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Have you ever been set up on a date with your brother? Not your soap-opera-separated-at-birth-evil-twin brother, but your legit older brother who you fought over the TV remote with and who would then turn around and fart in your face? The one who would noogie you for no apparent reason and con you out of your weekly allowance. Yeah, that guy.
When I was in my mid-30s and perpetually single, I received an assignment to write a dating column for a local magazine. I was excited for the job because it came from an editor friend who I really respected. I wanted to impress her with scintillating and hilarious stories of love and loss, but the problem was I wasn’t much of a dater. My last relationship had ended four years earlier, and aside from a string of dismal dating experiences during the year I lived in London (midnight “cum round 4 a shag” text messages, anyone?), I didn’t have much to write about that was relevant or specific to Toronto, the city I live in.
I had never tried online dating because it seemed so manufactured and insincere, but based on what I had heard from friends who’d tried it, I knew I’d be able to gather some good material. (After all, in what other forum would you be simultaneously praised for your good looks and harshly accused of posting a fake profile picture BY THE SAME PERSON? Seriously, that happened to a friend of my mine.)
So I joined an online dating site that seemed to offer a thin veil of authenticity by using a specially formulated algorithm to match people based on an excruciatingly long and detailed questionnaire you had to fill out upon joining.
It bears mentioning that I embarked on this adventure with the trepidation of a busty blonde in the first 12 minutes of a horror film. For reasons that I can’t quite explain -- especially seeing as I met my boyfriend, who I’ve been with for almost two years now, on a different dating site -- I was filled with self-loathing throughout this maiden online matchmaking voyage. It may have had something to do with the endless questions about my finances and my career. (I’m a freelance writer -- thanks for reminding me I’ll always be poor, UnspecifiedDatingSite.com.) Something inside of me said that this was not the forum for me.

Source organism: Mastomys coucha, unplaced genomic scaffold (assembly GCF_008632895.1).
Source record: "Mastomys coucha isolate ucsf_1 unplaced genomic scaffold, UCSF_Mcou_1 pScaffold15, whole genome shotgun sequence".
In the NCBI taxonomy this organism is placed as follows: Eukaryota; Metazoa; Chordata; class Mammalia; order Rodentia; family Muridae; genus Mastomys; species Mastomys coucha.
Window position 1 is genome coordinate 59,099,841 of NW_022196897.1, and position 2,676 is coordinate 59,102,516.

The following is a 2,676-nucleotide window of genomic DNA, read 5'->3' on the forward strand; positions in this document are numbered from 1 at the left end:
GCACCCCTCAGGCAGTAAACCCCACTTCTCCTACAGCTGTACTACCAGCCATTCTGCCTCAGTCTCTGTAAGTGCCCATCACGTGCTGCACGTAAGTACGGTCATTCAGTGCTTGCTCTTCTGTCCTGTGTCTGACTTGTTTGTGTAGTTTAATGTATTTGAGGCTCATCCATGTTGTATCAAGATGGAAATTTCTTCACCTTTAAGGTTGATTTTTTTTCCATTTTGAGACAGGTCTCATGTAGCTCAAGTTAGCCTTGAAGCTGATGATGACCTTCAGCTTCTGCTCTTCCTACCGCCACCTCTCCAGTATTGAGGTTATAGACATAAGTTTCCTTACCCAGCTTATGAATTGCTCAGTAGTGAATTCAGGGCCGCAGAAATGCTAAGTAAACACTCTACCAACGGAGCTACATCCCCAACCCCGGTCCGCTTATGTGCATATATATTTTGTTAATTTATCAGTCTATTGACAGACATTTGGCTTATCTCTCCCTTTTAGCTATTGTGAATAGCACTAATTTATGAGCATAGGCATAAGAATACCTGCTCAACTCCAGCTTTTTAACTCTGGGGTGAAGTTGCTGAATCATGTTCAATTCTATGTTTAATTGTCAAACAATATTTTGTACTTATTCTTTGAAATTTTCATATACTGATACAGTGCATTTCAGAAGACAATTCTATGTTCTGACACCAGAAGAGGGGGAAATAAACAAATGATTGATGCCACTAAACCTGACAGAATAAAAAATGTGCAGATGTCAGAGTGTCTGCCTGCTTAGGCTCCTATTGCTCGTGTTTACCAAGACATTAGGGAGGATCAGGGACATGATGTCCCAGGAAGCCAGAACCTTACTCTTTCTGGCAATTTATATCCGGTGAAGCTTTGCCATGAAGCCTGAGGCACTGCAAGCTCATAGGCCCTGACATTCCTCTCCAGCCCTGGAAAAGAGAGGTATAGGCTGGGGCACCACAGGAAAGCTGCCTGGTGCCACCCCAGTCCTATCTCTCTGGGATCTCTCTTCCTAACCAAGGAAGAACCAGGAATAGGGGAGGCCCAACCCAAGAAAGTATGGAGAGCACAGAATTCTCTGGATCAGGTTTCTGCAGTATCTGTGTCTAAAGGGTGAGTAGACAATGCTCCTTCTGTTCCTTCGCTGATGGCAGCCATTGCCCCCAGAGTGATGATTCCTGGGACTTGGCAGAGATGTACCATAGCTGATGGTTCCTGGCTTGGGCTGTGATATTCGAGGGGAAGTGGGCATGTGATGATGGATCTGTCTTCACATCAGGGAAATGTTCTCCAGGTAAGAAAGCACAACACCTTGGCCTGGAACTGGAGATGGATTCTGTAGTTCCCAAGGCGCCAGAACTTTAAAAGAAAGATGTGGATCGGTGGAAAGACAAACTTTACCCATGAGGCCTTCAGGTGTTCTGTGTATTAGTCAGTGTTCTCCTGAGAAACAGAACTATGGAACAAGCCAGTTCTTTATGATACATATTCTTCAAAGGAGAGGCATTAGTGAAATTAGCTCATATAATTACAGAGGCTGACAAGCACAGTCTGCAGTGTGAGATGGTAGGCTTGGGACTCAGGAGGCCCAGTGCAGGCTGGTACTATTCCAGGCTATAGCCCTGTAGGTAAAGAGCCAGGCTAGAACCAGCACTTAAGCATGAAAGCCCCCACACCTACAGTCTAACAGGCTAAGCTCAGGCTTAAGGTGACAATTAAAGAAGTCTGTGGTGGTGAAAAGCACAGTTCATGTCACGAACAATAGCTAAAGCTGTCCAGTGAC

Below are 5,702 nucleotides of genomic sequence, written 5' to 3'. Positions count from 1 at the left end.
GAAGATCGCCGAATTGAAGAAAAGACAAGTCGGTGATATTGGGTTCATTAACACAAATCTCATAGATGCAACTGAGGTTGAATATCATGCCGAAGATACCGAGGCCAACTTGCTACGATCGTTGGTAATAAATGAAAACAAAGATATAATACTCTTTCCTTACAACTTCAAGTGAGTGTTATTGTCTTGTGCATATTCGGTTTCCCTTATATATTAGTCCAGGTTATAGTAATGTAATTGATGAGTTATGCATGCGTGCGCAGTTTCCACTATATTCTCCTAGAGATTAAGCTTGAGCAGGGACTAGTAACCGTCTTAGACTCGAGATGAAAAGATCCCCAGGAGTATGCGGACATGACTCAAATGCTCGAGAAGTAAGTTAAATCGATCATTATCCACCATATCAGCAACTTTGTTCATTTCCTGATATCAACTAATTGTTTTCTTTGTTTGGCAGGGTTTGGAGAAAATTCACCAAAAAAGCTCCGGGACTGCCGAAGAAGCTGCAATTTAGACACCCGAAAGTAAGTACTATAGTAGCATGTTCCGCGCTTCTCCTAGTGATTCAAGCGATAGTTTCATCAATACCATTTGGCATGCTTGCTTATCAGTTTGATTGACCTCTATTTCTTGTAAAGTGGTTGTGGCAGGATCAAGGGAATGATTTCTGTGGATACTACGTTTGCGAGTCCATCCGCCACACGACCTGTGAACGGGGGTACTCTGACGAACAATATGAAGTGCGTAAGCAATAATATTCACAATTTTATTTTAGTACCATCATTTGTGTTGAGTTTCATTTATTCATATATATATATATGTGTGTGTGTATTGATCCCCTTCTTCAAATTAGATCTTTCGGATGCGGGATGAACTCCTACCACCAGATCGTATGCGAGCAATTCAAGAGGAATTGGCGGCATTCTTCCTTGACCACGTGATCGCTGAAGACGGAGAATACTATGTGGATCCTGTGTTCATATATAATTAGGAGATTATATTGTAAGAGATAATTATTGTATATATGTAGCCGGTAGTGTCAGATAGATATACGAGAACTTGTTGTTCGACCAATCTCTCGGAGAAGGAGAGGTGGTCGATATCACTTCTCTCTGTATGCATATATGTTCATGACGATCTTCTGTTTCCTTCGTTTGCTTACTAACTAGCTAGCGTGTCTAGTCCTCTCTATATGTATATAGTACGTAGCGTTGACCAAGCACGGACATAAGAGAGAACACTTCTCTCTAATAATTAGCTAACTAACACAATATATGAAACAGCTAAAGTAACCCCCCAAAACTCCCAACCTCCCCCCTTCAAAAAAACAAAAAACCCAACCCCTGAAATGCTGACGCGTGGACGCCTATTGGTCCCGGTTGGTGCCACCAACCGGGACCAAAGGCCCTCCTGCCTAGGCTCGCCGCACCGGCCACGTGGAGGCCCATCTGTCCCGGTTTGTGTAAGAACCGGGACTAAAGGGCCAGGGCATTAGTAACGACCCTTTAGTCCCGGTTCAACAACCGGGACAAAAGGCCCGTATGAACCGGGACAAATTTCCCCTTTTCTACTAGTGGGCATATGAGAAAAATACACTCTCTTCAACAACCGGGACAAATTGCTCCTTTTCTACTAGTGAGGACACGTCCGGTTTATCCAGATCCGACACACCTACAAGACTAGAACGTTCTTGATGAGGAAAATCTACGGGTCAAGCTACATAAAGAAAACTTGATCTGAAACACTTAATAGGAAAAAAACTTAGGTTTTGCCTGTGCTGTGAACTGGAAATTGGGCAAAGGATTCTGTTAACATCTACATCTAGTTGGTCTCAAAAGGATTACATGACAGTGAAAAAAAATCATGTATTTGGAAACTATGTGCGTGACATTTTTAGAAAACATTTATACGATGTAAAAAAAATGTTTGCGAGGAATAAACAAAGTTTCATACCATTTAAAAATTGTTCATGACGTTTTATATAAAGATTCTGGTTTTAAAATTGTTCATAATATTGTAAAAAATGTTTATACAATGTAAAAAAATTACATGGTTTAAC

I gave the site four days before deciding that it wasn’t going to work. I don’t know why, but I just didn’t feel comfortable. Besides, the guys it was setting me up with were not my type. (In fairness, it’s hard to tell if you’ll connect with a person just by reading their profile, but when “preparing for the zombie apocalypse” and “feet” are listed among their interests, I think it’s a safe bet that it won’t result in a love connection for us.)
A day before I was ready to erase my profile and consider randomly taking to the streets to drum up some dates, my friend begged me to hold off. We were scheduled for a dinner date at her apartment and she wanted to see what the site was all about. I agreed to give it one more day.
The next morning, as I scanned my emails through bleary, pre-caffeinated eyes, I opened the message that was to deliver my 10 new potential Romeos for the day. I quickly ran down the list fully prepared to trash the message within seconds of opening it, until a name caught my eye: Maurizio, 37, Toronto.
“It can’t be,” I thought. “Not possible,” I said audibly. “Oh, no!” I screamed after clicking on his name.
I was filled with equal parts horror and humiliation. How was it possible that of the thousands of people on this website, my brother floated to the surface as a potential match? How un-matchable was I that the algorithm had to pull from my own gene pool? I felt like that girl who has to take her cousin to the prom because she can’t get a date. (Which is a pretty apt metaphor for this story, come to think of it.)
Naturally, I called my brother right away. I wasn’t going to shoulder the PTSD from this experience alone or in silence. I told him to check his email immediately and after a brief pause, I heard a strained whisper from his end: “Oh, God, I think I’m going to be sick.” We made gagging noises, vowed never to appear on the same dating site again, and eventually conceded that all things considered, meh, we could do worse. Then we went back to gagging.
The only thing that can possibly explain this egregious oversight is a seriously flawed algorithmic system. I mean, sure, we probably proved to have loads in common -- we both have one sibling, live in the same city, speak the same languages, lean left, and have an encyclopedic knowledge of "The Simpsons" -- but I think it would behoove any dating site to avoid fixing up people with the same last name. You know, just to be safe.
I did get a good story out of it, though.